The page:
using needle-nosed pliers, start bending up the edge of the brass. The tips of my pliers are touching the outline I made with my paper stencil.
Keep bending up the metal. Periodically stop and check how your stone is fitting inside the setting. When it seems fairly tight (when the stone kind of snaps into place), it's time to get ready for gluing. Before you do, however, break out your metal file and file the sharp edges (see right, above), smoothing the sides of the bezel.
I use a gorilla glue epoxy (superglue) that is suitable for indoor and outdoor use and stands up to humidity and both heat and cold. In short; it'll work under all conditions! File the back of your stone a bit with the metal file before gluing, and thoroughly brush away any stone dust. The stone will adhere better if has an uneven/rough surface (instead of smooth and polished). Fill the bezel setting with a nice big puddle of glue that is spread all the way to the edges. Press the stone in. Hold it for a minute or two (or five!) and let it dry for a few hours before you work with it anymore.
After the stone has had some time to set, get out your hammer, pliers, and file. Continue to gently work the sides of the bezel close around the stone, and file everything excessively at the end, to smooth the sides and eliminate sharp edges.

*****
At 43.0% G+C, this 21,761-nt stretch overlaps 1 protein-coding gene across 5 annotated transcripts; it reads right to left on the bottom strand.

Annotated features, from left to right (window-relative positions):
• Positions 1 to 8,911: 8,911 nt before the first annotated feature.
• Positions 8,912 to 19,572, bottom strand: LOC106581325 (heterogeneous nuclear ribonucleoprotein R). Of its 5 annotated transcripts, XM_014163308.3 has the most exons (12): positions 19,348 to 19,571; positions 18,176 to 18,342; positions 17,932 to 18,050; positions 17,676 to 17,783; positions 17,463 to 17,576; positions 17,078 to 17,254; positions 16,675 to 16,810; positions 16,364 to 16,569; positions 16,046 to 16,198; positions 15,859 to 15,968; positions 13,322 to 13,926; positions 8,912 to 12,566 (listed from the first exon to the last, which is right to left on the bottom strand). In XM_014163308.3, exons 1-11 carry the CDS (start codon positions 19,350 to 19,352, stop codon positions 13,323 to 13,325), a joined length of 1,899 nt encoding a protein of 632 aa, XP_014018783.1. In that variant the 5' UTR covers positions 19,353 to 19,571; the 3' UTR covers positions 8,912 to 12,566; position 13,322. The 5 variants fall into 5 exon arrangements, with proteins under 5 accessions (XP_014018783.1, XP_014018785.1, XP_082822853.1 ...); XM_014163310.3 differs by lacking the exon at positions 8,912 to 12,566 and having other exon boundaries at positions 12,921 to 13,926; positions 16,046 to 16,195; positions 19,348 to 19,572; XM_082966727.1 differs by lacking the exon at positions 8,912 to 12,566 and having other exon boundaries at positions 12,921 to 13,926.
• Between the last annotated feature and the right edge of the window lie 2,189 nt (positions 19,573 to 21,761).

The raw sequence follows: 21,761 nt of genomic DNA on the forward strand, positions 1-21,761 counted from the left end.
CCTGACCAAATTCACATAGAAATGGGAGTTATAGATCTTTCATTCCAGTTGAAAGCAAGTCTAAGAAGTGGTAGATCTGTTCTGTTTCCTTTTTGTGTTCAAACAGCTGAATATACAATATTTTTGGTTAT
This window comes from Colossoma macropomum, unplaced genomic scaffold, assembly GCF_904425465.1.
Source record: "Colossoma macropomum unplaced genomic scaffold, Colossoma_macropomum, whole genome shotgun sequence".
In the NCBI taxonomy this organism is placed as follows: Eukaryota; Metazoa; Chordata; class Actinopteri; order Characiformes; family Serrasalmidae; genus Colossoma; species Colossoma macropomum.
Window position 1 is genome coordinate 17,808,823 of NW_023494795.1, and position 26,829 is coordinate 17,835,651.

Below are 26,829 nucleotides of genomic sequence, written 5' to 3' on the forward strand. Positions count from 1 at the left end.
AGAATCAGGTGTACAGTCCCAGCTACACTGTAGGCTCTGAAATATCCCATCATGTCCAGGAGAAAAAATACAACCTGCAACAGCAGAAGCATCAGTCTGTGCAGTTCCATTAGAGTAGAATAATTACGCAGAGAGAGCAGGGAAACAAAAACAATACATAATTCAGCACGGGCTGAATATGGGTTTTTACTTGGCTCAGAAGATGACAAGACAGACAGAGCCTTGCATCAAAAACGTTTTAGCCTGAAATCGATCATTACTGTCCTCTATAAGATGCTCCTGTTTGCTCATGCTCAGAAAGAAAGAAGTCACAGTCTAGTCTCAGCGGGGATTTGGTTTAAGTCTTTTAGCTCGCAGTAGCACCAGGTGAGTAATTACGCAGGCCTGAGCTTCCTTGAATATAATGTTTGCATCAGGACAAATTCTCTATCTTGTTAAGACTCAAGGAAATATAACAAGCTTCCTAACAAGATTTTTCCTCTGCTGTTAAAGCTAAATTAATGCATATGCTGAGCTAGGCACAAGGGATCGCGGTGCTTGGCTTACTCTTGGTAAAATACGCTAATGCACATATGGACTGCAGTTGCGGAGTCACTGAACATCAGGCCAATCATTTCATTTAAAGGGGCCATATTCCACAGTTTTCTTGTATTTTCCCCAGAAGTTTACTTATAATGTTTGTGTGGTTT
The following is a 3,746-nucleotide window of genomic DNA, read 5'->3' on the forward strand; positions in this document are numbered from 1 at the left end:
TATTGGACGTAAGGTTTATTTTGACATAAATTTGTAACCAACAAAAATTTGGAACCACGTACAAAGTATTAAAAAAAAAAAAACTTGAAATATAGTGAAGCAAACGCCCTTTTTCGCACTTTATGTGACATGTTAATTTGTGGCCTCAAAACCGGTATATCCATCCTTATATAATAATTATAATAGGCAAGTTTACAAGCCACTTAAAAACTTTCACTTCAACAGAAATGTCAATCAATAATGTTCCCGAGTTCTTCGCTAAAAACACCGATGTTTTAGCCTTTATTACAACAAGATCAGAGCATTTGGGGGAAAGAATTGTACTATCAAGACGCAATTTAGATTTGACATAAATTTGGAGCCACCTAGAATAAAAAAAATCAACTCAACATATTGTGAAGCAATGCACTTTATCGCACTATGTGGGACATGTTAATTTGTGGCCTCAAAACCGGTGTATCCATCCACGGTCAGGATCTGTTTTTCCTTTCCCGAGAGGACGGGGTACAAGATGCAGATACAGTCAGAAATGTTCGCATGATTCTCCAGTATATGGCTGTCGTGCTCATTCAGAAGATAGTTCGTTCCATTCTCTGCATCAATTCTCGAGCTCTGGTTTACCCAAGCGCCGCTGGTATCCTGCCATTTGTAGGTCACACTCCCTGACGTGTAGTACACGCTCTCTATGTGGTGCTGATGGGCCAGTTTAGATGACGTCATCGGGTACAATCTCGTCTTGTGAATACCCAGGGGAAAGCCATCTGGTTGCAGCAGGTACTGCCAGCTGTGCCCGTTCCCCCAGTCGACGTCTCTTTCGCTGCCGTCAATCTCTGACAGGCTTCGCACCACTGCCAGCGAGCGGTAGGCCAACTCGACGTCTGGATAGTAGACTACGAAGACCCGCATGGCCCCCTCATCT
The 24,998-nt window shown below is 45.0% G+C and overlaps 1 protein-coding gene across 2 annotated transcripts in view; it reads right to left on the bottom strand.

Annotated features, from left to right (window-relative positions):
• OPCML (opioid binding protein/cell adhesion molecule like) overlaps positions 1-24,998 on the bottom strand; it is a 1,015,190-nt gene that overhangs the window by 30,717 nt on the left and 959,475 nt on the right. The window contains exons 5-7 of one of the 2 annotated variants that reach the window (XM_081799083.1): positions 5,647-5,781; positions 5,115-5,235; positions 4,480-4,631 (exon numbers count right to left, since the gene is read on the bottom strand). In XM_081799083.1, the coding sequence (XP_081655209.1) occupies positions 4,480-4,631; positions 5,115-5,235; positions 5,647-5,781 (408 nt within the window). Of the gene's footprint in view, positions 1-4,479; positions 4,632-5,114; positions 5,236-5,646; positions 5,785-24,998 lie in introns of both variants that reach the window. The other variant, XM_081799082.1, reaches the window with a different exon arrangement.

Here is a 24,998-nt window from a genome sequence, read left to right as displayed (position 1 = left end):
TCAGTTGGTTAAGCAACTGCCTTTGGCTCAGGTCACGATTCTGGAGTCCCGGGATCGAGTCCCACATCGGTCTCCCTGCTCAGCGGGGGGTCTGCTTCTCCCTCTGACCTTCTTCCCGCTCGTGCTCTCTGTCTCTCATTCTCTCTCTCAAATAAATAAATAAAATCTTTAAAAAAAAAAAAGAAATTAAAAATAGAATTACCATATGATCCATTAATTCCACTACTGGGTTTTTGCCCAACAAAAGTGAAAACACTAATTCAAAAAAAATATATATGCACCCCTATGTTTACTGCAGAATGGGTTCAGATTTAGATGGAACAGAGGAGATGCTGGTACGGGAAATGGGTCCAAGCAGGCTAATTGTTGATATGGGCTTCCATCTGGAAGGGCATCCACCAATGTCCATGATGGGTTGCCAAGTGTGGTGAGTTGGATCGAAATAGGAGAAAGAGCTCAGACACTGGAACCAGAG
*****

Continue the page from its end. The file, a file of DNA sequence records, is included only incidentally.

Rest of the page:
I won't walk through how to punch holes in the stampings. There are other online tutorials for that. The two butterflies that sit on top of the jasper stone have a roughed-up textural finish, and are slightly rounded. The rounding is achieved by hammering the stampings on an anvil. Hold the butterfly with the edged side down on the anvil and gently hammer. The stamping will start to gently curve up. After hammering a bit, check to see if the butterflies sit flush to the front of the jasper stone. If not, keep working them.
(Use a similar approach to get the bottom butterfly to wrap around the smaller jasper stone (then glue the stone to the butterfly using epoxy again. Don't forget to rough up the underside of the brass butterfly and the stone where it will touch, before you glue!)
When you have the proper shape, it's time to make the surface more textured: some rough filing (at odd angles) with the metal file will help achieve this look.
Here's a diagram, if it helps of how I tied together the bottom six butterflies. It's quite simple: tie a simple overhand knot near to the end of some silk beading cord (I used size 6). Slip on a brass crimp bead; crimp it. Slip on a clear glass seed bead. Put the thread through the punched hole in the butterfly and knot it tightly, without leaving any extra thread between the knot and the glass seed bead. Slip on the faceted aquamarine rondelle, and then tie tightly to the butterfly above, knotting the thread. Slip on another clear glass seed bead, then a brass crimp bead. Press the crimp bead and seed bead up against the knot and then crimp the crimp bead with your needle-nosed pliers. Then tie another overhand knot snug against the second crimp bead. Clip thread close to the knot.
And then it's done! Ta-dah!!